FPGA-Based Bit Error Rate Performance measuring of Wireless Systems | Open Access Journals

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FPGA-Based Bit Error Rate Performance measuring of Wireless Systems

Viha Pataskar 1, Vishal Puranik2
  1. P.G. Student, Department of Electronics and Telecommunication Engineering, BSIOTR College, Wagholi, Pune, Maharashtra, India
  2. Associate Professor, Department of Electronics and Telecommunication Engineering, BSIOTR College, Wagholi, Pune, Maharashtra, India
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The bit error ratio (also BER) is the number of bit errors divided by the total number of transferred bits during a studied time interval. The proposed BER tester (BERT) integrates fundamental baseband signal processing modules of a typical wireless communication system along with a realistic fading channel simulator and an accurate Gaussian noise generator onto a single FPGA to provide an accelerated and repeatable test environment. Using a developed graphical user interface, the error rate performance of single- and multiple-antenna systems over a wide range of parameters can be rapidly evaluated. The FPGA-based BERT should reduce the need for time-consuming software based simulations, hence increasing the productivity. The BERT modules were developed using deviceindependent HDL, and no specific features of the FPGAs, such as built-in soft processors, were utilized. Therefore, the system is portable and can easily be synthesized onto larger and faster new FPGAs for the rapid prototyping of increasingly complex emerging wireless communication systems. FPGA solutions offer significant cost reduction compared to commercially available solutions.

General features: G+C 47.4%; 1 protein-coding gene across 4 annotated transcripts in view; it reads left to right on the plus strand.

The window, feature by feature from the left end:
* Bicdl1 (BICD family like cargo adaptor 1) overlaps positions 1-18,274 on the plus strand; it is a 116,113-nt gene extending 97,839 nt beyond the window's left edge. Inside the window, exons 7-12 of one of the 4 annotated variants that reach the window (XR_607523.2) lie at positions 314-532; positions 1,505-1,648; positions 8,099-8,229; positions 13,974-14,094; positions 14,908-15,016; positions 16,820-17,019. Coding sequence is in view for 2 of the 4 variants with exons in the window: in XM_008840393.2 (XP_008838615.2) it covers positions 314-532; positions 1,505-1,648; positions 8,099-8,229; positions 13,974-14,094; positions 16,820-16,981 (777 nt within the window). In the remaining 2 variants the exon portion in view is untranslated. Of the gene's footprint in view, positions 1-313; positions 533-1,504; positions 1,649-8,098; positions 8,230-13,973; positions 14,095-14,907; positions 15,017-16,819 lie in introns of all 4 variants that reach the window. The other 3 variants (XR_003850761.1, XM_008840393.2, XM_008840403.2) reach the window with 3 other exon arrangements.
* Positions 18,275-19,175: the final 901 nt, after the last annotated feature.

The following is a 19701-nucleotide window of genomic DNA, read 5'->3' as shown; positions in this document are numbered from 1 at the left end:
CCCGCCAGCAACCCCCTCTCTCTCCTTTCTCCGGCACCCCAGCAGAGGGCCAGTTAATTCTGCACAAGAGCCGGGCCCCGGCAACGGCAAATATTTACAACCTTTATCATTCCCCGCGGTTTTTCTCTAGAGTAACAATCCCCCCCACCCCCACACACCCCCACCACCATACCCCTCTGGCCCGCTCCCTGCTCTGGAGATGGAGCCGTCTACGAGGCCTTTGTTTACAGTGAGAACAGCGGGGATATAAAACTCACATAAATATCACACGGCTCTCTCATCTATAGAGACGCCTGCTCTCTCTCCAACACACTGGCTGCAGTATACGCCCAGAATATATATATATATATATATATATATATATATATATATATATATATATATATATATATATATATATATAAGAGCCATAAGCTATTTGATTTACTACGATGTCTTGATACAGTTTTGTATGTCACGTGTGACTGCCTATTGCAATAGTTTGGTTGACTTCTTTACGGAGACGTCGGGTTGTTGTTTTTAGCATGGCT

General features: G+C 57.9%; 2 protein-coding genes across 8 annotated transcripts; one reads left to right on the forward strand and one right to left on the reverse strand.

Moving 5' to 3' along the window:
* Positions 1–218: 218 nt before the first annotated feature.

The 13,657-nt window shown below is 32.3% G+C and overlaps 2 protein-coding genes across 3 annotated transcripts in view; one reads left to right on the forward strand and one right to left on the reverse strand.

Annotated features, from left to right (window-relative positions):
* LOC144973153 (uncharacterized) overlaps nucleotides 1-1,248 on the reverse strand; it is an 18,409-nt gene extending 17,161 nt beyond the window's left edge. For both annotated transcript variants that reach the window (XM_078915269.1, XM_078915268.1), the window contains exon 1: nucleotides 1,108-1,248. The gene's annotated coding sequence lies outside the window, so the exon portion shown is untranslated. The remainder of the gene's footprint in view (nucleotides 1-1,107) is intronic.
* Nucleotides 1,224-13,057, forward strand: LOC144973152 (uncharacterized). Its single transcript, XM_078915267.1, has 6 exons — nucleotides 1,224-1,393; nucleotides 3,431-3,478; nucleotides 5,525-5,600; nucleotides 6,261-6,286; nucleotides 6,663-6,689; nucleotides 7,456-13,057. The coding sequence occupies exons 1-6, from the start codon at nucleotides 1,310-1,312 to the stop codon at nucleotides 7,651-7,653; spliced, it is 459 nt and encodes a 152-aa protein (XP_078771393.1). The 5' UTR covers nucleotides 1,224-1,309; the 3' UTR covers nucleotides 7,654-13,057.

Bit-error rate tester (BERT), field-programmable gate array (FPGA),fading channel simulation, Gaussian noise generator (GNG), Baseband performance validation


World is moving very fast, and every day, there will be new deployments willo ccur no one have idea. What will be the next technology will emerge in the field of wireless communication, if we go back to our passed there was only one way of a medium to people connect to each other is post Letter.Now a days world moving towards on fourth generation of wireless The pace of wireless system development using the latest communication techniques is increasingly limited by the design productivity. It is critical to verify the design characteristics at the earliest possible stage of design (e.g., at the baseband level) to minimize costly design iterations. At the physical (PHY) layer, the bit error rate (BER) performance metric is widely used to measure the reliability of the communication systems. Because BER properties are not in general amenable to analysis, Monte Carlo (MC) simulation techniques have been widely used to generate BER versus a range of expected signal-to-noise ratio (SNR) conditions. However, the execution times of software-based MC simulations of the baseband layer on workstations can be extremely long, especially for increasingly complex communication systems. This is mainly because: